Philip Martin: Once more with feeling...
Philip Martin is a fine pianist, as anyone will attest who has in their collection his invaluable account of the complete works of Gottschalk, the fascinating disc of Henri Herz solos and, more pertinent to the matter in hand, his 2002 cornucopia entitled ‘The Maiden’s Prayer and other gems from an old piano stool’. This latter featured a collection of 24 once-popular pieces ranging from Sinding’s Rustle of Spring and Nevin’s Narcissus to Badarzewska’s deathless eponymous title. All these were for Hyperion and boasted at least one important quality missing on Martin’s new album: lovely, rounded, full piano sound.
‘Once more with feeling … a selection of favourite piano encores’ is billed as a 70th-birthday tribute to the Irish pianist and composer. The best present I could have wished for Martin was a different piano, or at least one that sounded more agreeable. This one, wherever it was recorded (the disc merely says ‘Upton-on-Severn’), is a less than top-notch instrument located, so it sounds, in someone’s front room. Sad to say, with the first bars of Debussy’s Arabesque No 1 which opens the disc, it is the piano sound that commands attention rather than the performance and the music itself. It is an even greater shame because the selection of 23 pieces is imaginative and whimsical – typical, in fact, of this pianist. As well as welcome discoveries such as Déodat de Séverac’s Stances à Madame de Pompadour and Tansman’s ‘Ostinato ritmico’ from his Suite variée of 1954, Martin includes seven short pieces of his own, including ‘Boogie Woogie’ inspired by memories of the Trinidadian-born Winifred Atwell and her boogie-woogie hits from the 1950s. Great fun.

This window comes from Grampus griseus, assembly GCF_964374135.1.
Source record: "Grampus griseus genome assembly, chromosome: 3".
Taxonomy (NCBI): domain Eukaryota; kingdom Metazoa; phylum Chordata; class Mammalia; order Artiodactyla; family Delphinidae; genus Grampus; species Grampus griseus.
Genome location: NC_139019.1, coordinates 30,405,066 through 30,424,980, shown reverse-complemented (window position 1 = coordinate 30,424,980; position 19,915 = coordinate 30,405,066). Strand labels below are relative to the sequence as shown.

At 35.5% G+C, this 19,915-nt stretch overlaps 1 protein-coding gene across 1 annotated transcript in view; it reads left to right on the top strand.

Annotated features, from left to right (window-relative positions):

If Grieg’s ‘Butterfly’ and Joplin’s Solace are a little heavy-handed for my taste, piano buffs will relish the repertoire on offer and perhaps accept more readily than me the aural deficiencies of this homespun production.